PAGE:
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Dialogue helps to overcome misunderstanding whether in a classroom, workplace or even during simple interactions. Similarly, the concept of dialogue when utilized as a learning tool can have a significant impact on how students develop required topic vocabulary, consequently leading to a better understanding of concepts the being taught.

Correspondingly, the UAE has initiated educational reviews in improving students’ performance to be among the top-performing countries by the year 2021 as mentioned in a strategic plan referred to as the ‘National Agenda’. Educational reviews include enhancing students’ learning experiences with special focus on Emirati children. It becomes imperative therefore to structure learning provisions for children whose language is not the language of instruction. Likewise, the DSIB ( Dubai Schools Inspection Bureau) School Inspection Key Findings in 2016 indicates that out of the 266,299 students in the 173 schools in Dubai, 31736 were Emirati (DSIB, 2016). Although not a majority, the number of Emirati students attending private schooling with foreign curriculums delivered in English continues to rise (Pennington, 2015). 

Findings derived from the statistics above show that significant modification needs to occur in improving classroom instructions for second language learners. Moreover, curriculum modifications need to also consider experiential, social interactional processes where children are given opportunities to be cognitively engaged. Equally, literature also suggests that children who are raised in environments that stimulate their capacities through dialogue with their teachers acquire enhanced cognitive capabilities, developing mastery in their learning (Duffy & Pugh, 2013).

School policymakers in the UAE therefore, need to review provisions especially in teaching practices and curriculum modification that acknowledge the importance of incorporating active dialogue in classrooms which include:

(a) Investing in quality programs that have been enhanced and modified to suit second language learners, these would include reviewing current policies governing early and primary years such as effective and age-appropriate resources and the emphasis of teacher-student interactions using dialogue to enhance learners experience (Wharton, 2015).

(b). Including a prerequisite for educational institutions to provide stimulating learning environments with special focus in the early and primary years comprising of an assortment of resources that would further support relationships between teachers and students (Elmore, 1996). This is further supported by Dewey (1938) who also emphasises on the significance of learning environments in building worthwhile experiences for students.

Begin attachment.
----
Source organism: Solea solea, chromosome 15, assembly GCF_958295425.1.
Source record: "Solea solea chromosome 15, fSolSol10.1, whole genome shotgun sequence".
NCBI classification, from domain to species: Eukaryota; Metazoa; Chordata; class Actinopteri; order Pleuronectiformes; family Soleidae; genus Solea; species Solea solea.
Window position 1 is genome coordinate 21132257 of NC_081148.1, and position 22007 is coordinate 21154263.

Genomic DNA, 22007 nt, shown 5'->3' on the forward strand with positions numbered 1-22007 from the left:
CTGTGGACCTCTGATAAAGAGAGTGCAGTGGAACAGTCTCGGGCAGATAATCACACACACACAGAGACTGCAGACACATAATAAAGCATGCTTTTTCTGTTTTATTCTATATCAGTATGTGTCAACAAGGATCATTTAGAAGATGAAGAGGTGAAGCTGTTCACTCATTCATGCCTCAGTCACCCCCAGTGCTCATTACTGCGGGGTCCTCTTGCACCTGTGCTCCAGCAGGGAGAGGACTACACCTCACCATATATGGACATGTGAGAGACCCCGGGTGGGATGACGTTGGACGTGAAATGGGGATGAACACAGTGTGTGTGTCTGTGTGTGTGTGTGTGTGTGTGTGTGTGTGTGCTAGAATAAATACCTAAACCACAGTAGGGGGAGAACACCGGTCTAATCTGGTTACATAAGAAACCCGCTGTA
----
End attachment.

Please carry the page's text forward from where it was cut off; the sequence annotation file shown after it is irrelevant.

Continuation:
(c).Reviewing assessment policies to include both verbal and written feedback, an essential component for teachers in building interactive communication with their students to address any misunderstanding or misconceptions about topics being taught (Everton, Emmer & Brophy, 1980). More importantly, this feedback needs to a central and focal point in understanding students ability and understandings in driving instruction; establishing consistent assessment strategies that view these evaluations as inquiry; teachers are not mere administrators rather  teachers and students become active creators of knowledge as compared to the current practice of viewing students as passive recipients (Serafini, 2001).

(d). Reducing dependency on standardised testing which has consequently led to a ‘teach to test’ mode of instruction, where teaching has become dearth with rote memorisation of concepts nurturing individuals who lack innovative and creative skills, affecting the long term (Zhao, 2014). Instead focus on building students’ critical thinking skills, allowing them to experiment and discover constantly applying concepts to real-life (Dewey, 1998).

(e). Establishing stringent and mandatory regulations that accommodate teachers’ professional development specifically for teachers teaching second language learners. Educational courses still rely heavily on content as detailed in the coursework rather, it should be designed to include practicums or supervised fieldwork that would prepare and empower teachers to teach in the setting they were trained in; this would consequently develop a more personalised perception leading to self-efficacy (Amobi, 2006).

By: Fatima Khalid

My name is Fatma Khalid and I have embarked on a journey of improving my knowledge so I then can adequately inspire knowledge and growth in others. My educational background includes Teacher training from Cambridge University (UK), coaching and mentoring Graydin Ltd (UK) and Masters in Educational Leadership in Middlesex University.